Consumer purchases can be 27 times more expensive when paid one month behind schedule on deferred interest cards, according to a study done by CardHub.
These cards, offered by 82.2 percent of major retailers, catch consumers with their transparent policies. The average household has $6,700 in credit card debt, which is added to by these transparent options.
"We all know that too few people truly read the fine print of financial agreements, which means most folks don’t find out that they signed up for deferred interest until their costs are suddenly inflated," said Odysseas Papadimitriou, the CEO of CardHub, in a statement.
This financing option is similar to a 0-percent introductory rate credit card, but it has a major difference. When a balance is not completely paid off on a deferred interest card, the interest is applied to the entire original balance, instead of only the remaining balance.
Of the retailers that offer financing, 37.8 percent offer a deferred interest plan, and are not transparent in their policies. Papadimitriou urges consumers to look out for these hidden costs.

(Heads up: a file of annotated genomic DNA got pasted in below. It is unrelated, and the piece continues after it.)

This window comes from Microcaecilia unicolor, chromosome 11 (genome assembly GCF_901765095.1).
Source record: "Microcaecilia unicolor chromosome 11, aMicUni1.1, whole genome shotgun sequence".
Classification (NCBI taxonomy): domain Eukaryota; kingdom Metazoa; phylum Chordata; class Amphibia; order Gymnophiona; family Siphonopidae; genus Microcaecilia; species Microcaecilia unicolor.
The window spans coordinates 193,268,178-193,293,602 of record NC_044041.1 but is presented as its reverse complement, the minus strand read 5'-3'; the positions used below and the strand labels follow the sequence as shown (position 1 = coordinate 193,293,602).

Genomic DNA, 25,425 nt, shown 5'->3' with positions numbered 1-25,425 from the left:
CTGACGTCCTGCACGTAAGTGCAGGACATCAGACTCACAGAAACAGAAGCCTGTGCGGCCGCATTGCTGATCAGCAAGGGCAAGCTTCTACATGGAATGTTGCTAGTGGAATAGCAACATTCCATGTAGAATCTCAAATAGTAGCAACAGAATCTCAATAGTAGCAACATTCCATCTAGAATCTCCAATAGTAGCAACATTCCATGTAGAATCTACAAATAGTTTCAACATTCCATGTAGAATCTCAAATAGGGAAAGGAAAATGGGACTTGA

- 11 guaranteed steps to cut family spending
- S.L. mayoral candidates tangle over political...
- VW executive apologizes but says scandal not...
- RSL unveils massive new solar project
- UTA to bolster transit service for 'College...
- Tourism brings more than $1 billion in tax...
- UDOT opens new turn lanes aimed at easing...
- Balancing act: To keep employees, focus on...
- 40 percent tax on employer insurance... 22
- Ogden farmer's pumpkin patch, version... 10
- Warehouse clubs: Where to find the savings 8
- VW executive apologizes but says... 5
- Rocky Mountain Power honors LDS Church... 5
- Salt Lake police receive $1.8 million... 5
- A multigenerational hit: Student debt... 3
- S.L. mayoral candidates tangle over... 3